production function framework.

[22] Syed Ahmad, _Capital in Economic Theory: Neo-classical, Cambridge,

and Chaos_, Edward-Elgar, 1991.

[23] "In summary I believe that Marx's sociology of economic knowledge

was quite an impressive achievement, in spite of being flawed by its

reliance on functional explanations and the labor theory of value...

The recent 'capital controversy' shows that these are not dead issues.

Surely some cognitive confusion lay at the origin of the idea that

'capital' can be treated as a homogeneous 'factor of production,' for

instance an inference from the fact that *capitalists* form a fairly

homogeneous class. And conceivably the tenacity with which the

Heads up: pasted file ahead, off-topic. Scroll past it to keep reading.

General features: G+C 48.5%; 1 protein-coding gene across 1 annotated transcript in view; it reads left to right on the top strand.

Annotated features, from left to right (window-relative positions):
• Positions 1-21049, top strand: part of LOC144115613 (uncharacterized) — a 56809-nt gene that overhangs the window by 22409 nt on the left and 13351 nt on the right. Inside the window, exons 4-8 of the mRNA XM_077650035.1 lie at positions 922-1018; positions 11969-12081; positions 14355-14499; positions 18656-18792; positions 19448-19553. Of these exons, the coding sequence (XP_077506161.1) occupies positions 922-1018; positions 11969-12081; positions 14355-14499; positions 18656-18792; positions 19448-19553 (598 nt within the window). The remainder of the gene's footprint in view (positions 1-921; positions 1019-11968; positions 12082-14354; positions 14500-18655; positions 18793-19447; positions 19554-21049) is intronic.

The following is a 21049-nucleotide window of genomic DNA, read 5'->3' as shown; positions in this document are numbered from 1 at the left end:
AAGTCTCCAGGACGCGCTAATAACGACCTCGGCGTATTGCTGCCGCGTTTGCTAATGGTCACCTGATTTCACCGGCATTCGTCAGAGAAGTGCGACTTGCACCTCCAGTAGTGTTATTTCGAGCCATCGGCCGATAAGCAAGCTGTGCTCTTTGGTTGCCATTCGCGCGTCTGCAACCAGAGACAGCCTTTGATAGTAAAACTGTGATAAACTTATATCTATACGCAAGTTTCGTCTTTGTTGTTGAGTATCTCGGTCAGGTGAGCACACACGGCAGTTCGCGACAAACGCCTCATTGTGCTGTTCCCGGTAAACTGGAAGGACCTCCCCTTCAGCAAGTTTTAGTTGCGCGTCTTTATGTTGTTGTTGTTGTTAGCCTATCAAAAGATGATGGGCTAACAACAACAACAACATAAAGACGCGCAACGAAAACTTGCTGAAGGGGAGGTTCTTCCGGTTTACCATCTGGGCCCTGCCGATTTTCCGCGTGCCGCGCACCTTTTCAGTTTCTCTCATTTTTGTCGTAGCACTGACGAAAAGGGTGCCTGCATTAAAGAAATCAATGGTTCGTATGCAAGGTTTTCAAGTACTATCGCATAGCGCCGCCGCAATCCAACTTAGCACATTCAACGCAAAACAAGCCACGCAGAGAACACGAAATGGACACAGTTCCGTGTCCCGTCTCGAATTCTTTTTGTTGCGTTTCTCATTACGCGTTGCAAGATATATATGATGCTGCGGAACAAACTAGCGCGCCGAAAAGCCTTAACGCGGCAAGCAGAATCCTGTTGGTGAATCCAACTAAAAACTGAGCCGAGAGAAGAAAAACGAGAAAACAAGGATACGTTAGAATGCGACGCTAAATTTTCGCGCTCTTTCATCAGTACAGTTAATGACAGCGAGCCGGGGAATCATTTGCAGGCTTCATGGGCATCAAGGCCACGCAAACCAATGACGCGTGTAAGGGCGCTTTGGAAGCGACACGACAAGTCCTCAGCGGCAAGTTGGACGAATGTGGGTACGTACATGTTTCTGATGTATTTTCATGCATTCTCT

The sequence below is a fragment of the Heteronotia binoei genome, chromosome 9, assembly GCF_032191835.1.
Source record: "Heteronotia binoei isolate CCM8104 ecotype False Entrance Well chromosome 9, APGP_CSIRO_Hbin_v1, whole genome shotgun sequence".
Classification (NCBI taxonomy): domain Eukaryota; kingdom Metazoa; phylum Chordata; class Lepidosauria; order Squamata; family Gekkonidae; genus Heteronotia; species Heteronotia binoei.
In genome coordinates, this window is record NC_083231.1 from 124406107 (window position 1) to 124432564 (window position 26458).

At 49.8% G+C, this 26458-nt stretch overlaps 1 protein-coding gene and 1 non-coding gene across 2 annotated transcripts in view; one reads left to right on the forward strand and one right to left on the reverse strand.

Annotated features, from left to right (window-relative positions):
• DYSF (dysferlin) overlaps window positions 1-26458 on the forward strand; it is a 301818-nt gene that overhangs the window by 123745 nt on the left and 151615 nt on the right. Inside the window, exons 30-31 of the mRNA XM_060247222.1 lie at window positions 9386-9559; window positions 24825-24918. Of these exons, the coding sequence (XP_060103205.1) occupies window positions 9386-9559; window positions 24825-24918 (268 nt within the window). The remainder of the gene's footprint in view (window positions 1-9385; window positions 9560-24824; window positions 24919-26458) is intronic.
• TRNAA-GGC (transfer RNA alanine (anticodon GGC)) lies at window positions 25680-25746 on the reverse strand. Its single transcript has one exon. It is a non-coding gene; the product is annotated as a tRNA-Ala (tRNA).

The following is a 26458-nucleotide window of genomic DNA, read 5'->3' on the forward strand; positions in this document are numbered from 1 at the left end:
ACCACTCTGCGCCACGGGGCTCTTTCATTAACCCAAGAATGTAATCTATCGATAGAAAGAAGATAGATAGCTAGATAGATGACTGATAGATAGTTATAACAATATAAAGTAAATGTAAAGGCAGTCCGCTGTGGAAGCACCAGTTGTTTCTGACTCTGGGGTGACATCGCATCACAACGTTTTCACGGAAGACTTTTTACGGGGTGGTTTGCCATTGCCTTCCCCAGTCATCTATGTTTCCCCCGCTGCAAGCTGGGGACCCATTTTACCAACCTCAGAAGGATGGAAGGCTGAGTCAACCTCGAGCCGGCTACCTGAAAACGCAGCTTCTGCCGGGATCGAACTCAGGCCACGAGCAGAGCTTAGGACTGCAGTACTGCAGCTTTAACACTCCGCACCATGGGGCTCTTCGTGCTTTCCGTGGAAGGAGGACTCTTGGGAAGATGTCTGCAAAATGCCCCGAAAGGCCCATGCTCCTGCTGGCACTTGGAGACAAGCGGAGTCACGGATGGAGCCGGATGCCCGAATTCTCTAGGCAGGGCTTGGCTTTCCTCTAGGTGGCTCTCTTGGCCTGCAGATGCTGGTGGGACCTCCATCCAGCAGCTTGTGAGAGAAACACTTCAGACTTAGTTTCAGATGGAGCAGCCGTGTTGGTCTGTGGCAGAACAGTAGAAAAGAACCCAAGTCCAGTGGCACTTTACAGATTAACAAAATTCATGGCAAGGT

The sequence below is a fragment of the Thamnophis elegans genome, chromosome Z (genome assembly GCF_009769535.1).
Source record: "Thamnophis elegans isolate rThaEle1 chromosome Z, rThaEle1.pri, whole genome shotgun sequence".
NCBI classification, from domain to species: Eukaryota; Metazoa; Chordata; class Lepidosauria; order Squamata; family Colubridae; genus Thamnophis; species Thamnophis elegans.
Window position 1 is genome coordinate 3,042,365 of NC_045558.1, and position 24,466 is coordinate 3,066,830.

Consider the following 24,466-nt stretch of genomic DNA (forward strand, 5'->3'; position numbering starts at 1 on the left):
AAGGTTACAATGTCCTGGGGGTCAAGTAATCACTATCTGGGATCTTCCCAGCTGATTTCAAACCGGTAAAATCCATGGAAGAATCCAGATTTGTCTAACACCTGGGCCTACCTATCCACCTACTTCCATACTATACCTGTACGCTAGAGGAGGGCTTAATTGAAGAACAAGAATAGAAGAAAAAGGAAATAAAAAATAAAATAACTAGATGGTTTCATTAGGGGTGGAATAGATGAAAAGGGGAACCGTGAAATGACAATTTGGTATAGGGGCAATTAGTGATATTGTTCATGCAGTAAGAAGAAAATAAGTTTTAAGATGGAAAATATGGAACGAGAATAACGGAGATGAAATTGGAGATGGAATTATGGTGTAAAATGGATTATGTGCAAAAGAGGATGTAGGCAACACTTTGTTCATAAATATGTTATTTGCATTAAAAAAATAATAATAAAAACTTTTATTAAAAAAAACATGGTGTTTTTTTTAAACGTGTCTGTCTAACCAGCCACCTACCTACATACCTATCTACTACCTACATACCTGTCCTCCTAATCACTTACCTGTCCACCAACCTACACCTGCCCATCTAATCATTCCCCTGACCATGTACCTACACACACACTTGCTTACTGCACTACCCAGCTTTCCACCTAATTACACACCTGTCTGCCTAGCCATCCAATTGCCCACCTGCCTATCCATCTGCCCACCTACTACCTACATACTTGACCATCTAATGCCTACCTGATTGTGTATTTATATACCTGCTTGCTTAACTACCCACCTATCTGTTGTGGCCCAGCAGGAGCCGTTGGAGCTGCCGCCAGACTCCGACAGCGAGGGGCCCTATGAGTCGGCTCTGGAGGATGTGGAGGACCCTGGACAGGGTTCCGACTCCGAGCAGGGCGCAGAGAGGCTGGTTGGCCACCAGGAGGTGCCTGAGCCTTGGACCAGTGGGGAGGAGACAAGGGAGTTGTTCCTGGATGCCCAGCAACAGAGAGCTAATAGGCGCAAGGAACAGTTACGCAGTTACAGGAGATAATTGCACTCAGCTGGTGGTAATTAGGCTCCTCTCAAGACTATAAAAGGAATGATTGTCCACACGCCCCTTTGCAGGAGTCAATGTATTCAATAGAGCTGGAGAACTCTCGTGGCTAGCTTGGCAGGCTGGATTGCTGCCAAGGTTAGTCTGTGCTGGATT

neoclassical economists stuck to the notion of aggregate capital has

something to do with non-cognitive interests. This, admittedly, is

sheer speculation, and I may be quite wrong. Vested intellectual

interests may suffice to explain the resistance. Be this as it may,

the sociology of economic conceptions and economic theory is a field

worth cultivating, if proper attention is paid to the many

methodological pitfalls in this domain."

-- Jon Elster, _Making Sense of Marx_, Cambridge University Press,

1985, p. 504.

--

Try http://csf.colorado.edu/pkt/pktauthors/Vienneau.Robert/Bukharin.html

To solve Linear Programs: .../LPSolver.html

r c A game: .../Keynes.html

v s a Whether strength of body or of mind, or wisdom, or

i m p virtue, are found in proportion to the power or wealth

e a e of a man is a question fit perhaps to be discussed by

n e . slaves in the hearing of their masters, but highly

@ r c m unbecoming to reasonable and free men in search of

d o the truth. -- Rousseau